- Use screws to attach the second piece of wood to the others to create the rectangle shape.
- Insert two screws into each corner to ensure the frame is strong and stable.
- Repeat that process to create another wooden rectangle. Follow the same steps above when building a second frame that matches the first one. These two frames will serve as the top and bottom of the rabbit cage.
- Repeat the steps exactly to ensure both frames are a perfect match for one another.
- Once finished, you will have two matching wooden rectangular frames.
EditMaking a Rabbit Hutch with the Frames
- Lay one rectangle flat on the ground. This frame will serve as the bottom of the cage. Make sure you lay it down in an area where you have sufficient room to work, but it doesn’t have to be where the cage will remain permanently.
- Once finished, the frame will be small enough to move with a friend.
- If you are building the cage indoors, make sure there’s enough room around the frame for you to easily move around to each of its four corners as you work.
- Screw the remaining pieces of wood upright into all four corners of the rectangle. The pieces of wood are posts that will hold up the second frame as the top of the cage. Place the piece upright inside the four corners of the frame that’s on the ground, then use two wood screws on each post to secure them to the frame.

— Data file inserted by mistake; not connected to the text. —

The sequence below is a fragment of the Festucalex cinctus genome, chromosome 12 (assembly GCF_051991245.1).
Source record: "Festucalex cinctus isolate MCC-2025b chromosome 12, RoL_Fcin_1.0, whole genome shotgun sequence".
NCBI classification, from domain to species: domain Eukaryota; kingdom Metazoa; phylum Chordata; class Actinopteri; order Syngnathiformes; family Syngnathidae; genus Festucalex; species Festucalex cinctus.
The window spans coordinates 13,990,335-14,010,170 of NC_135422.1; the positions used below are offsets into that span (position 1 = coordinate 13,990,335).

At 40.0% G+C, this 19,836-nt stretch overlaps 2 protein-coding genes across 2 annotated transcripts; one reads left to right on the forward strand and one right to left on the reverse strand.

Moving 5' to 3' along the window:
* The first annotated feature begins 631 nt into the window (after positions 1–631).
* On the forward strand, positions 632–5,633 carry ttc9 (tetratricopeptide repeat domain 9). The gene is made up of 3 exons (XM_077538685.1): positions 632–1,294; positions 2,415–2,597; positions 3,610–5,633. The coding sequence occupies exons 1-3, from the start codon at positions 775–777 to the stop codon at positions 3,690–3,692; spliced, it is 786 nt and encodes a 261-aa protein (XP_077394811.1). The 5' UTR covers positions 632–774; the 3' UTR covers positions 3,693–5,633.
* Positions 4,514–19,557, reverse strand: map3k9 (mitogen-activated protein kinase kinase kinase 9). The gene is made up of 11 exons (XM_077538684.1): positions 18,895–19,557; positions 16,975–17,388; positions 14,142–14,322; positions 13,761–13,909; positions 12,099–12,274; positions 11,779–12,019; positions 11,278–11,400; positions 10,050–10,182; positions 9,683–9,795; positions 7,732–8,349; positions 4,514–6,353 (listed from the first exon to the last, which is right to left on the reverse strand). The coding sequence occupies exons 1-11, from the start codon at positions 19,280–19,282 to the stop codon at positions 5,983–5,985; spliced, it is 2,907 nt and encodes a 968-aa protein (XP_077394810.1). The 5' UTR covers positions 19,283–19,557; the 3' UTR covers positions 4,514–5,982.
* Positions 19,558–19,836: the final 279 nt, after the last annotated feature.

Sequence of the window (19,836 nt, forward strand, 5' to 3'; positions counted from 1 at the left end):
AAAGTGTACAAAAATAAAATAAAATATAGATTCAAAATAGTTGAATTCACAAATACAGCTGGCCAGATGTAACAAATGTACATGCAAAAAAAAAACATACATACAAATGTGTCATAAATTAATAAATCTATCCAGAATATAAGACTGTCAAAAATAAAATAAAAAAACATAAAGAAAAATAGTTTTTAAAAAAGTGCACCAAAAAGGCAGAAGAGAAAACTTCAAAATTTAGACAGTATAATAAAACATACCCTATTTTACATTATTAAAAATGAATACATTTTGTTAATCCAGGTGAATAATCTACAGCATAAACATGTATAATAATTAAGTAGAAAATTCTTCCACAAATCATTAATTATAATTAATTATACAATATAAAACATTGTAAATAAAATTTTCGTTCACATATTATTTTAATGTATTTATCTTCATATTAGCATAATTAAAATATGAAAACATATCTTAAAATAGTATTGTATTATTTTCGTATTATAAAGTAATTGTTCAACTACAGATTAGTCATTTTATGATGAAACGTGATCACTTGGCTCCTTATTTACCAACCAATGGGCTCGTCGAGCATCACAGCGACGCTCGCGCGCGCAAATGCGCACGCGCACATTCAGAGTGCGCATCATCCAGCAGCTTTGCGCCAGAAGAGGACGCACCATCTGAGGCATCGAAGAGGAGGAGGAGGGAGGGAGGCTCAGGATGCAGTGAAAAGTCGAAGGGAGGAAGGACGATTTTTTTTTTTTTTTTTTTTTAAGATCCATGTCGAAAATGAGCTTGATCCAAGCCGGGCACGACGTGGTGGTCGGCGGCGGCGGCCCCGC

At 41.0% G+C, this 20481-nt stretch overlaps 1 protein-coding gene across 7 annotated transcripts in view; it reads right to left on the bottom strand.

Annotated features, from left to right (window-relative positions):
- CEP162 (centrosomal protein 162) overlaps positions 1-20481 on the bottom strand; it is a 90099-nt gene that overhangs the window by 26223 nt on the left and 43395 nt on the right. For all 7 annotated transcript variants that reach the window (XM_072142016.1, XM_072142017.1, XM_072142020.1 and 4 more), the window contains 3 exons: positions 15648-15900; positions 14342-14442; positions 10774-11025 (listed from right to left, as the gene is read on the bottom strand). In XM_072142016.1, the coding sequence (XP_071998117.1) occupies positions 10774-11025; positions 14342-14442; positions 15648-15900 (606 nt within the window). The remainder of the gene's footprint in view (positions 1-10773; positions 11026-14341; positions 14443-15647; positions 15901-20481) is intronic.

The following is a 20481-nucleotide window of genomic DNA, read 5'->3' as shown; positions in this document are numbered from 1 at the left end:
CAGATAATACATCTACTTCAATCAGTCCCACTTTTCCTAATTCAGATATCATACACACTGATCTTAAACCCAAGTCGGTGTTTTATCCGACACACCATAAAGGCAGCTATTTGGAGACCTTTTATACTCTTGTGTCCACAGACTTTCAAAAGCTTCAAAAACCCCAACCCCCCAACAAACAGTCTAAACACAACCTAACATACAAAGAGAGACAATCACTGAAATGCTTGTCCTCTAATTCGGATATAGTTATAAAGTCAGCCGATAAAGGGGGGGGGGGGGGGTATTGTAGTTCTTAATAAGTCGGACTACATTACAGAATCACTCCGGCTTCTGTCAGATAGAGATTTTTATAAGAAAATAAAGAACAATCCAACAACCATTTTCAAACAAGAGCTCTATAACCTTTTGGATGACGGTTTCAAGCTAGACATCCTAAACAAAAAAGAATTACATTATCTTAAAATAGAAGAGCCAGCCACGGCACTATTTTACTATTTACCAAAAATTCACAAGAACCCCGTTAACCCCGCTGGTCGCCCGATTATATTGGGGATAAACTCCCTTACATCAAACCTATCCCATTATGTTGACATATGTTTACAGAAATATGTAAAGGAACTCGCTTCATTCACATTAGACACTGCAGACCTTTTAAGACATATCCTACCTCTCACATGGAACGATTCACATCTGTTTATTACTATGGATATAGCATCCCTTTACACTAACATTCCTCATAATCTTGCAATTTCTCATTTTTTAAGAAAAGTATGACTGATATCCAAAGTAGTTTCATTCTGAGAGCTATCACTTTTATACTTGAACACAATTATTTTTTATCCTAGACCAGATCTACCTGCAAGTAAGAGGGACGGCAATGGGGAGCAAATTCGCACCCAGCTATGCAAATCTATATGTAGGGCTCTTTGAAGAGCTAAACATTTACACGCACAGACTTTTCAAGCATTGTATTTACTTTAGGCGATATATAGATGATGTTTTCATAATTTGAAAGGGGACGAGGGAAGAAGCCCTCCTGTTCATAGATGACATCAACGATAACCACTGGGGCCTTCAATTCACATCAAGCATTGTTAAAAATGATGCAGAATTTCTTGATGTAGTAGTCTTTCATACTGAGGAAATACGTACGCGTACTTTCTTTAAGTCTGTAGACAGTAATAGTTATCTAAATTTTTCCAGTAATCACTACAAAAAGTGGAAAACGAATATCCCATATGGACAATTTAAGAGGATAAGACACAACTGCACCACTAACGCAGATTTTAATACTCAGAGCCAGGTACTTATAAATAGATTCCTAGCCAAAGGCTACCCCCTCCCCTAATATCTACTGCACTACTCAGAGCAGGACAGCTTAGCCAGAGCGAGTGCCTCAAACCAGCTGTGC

- Align the posts so that they are standing perfectly upright before screwing them into place.
- Mount all four posts to the bottom frame before moving on to the next step.
- Lower the other wooden frame onto the upright pieces of wood. Ask a friend to help you lift the second wooden frame up so you can slide it over the upright posts attached to the bottom frame. Position the upper frame so the posts are inside all 4 corners and lower the frame until the posts and the top of the frame are flush or even.
- Once you have the frame positioned, you and your friend will have to hold it in place until it is secured.
- Have a friend screw the second frame into the top of the upright posts. Have your friend insert a wood screw through the upper frame and into each upright post to hold it in place. Once those first 4 screws are in, you and your other friend can let go of the frame. Then add an additional screw to each corner to ensure it’s secure and stable.